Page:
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I think that the question sounds clear, but for further explanation:

Suppose we have Windows 7 x64 PC with 8GB of RAM installed on it; (64bit OS with 32bit process is my intention)

Question 1: how much memory can a 64bit process use in this environment?

Question 2: how much memory can a 32bit process use in this environment?

Question 3: If a 32bit process can only use 2GB of RAM in this environment,(even if it is LARGE ADDRESS SPACE AWARE: 3gb), however most games are 32bit;, so does this mean that: Although we have 8gb of RAM installed, that a game for example can only use 2-3gb of RAM at any given time?

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3 Answers 3

up vote 1 down vote accepted

Question 1: how much memory a 64bit process can use in this environment?

It can use all of your memory.

Question 2: how much memory a 32bit process can use in this environment?

For x86 executable on x64 machine it consumes by default 2GB. If IMAGE_FILE_LARGE_ADDRESS_AWARE is set it can use 4GB.MSDN.

Interesting thing is an x64 executable can use at most 2GB on a x64 machine if IMAGE_FILE_LARGE_ADDRESS_AWARE is not set or cleared.

Question 3: (I'm not sure) If a 32bit process can only use 2GB of ram in this environment,(even if it is LARGE ADDRESS SPACE AWARE: 3gb), and on the other hand (as far as I know) most of the games are 32bit;, so does this mean that: Although we have 8gb of RAM installed, that (for example game) can only use 2-3gb of RAM at any given time????

No its 4GB

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Reason for - vote? –  shiplu.mokadd.im Dec 30 '12 at 9:42

On a demand-paged protected mode operating system like Windows, the amount of RAM that's available is entirely unrelated to the amount of virtual memory a process can use. The limiting factor is how much virtual memory can be backed by the paging file. The paging file in Windows starts out with a size that's determined at boot time and registry settings. From there, Windows can grow the size of the paging file if necessary when processes demand more memory.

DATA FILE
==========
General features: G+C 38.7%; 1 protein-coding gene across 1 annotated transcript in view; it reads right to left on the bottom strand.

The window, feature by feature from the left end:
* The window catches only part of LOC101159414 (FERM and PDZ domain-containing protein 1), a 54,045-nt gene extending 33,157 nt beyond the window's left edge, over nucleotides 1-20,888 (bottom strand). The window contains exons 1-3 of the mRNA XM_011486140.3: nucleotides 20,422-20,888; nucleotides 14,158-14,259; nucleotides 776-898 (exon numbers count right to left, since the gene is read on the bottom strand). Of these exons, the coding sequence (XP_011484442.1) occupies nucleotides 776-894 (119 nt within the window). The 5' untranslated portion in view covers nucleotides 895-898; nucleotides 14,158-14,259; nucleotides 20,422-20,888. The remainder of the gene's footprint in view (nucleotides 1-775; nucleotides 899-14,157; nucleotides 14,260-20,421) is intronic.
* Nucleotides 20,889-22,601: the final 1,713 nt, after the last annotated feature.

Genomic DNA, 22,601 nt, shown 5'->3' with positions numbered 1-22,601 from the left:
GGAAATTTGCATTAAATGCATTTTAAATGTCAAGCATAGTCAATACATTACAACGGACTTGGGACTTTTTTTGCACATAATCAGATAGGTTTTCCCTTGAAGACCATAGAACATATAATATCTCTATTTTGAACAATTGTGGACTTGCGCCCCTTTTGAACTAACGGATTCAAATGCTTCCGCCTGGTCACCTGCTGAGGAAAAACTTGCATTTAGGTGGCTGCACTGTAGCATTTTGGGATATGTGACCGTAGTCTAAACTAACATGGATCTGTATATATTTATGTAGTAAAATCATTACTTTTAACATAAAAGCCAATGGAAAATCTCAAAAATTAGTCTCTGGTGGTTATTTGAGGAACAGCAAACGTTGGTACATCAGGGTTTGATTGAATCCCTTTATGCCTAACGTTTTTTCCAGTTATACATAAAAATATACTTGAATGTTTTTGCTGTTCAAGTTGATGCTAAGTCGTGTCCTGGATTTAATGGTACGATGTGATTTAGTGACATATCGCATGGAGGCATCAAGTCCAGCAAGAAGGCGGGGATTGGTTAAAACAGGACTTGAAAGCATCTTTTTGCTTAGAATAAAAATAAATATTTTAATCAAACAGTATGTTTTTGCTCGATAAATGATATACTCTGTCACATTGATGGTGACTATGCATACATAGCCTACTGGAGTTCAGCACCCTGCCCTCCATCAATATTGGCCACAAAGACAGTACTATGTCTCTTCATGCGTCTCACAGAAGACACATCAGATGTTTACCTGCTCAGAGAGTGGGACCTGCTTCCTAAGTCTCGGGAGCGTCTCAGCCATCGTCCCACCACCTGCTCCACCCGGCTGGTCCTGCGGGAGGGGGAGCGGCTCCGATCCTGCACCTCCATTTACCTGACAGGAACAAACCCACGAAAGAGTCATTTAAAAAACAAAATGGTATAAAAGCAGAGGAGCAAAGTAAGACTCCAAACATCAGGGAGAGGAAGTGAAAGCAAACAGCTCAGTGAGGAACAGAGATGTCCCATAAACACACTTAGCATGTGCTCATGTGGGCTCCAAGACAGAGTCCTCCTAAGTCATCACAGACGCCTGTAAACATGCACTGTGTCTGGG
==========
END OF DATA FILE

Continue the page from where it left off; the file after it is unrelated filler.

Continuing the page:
how much memory a 64bit process can use this environment?

That's unpredictable but at least as much as the current available space in the paging file. You'd typically get around 13 gigabytes. This space can grow by leaps and bounds, on the second run of the program it is likely to be able to consume more memory as Windows would have caught up and increased the paging file. You can see this in action in this blog post by Mark Russinovich.

how much memory a 32bit process can use in this environment?

By default it is 2 gigabytes. The large-address-aware option bit in the program's EXE header can extend it to 4 gigabytes. Most 32-bit programs will have this option bit turned off.

If a 32bit process can only use 2GB of ram in this environment ...

It is either 2 or 4 gigabytes, not 3. And re-emphasizing, it has nothing to do with RAM. Even on a machine with 8 gig of RAM, a 32-bit process that's LAA is very unlikely to ever consume 4 gig of RAM. RAM is a shared resource, all processes need some of it. A 32-bit process that consumes 4 gig is quite likely to have some of it paged out.

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Win32 app, x64 OS:

  • Simultaneously:
    • up to 2 GB of address space (effective amount is smaller due to fragmentation etc)
    • up to 4 GB of address space if the process binary is marked with /LARGEADDRESSAWARE
  • Not necessarily simultaneously, via memory mapped files, mapping/unmapping views of interest:
    • all available memory, in particular 4 GB and more
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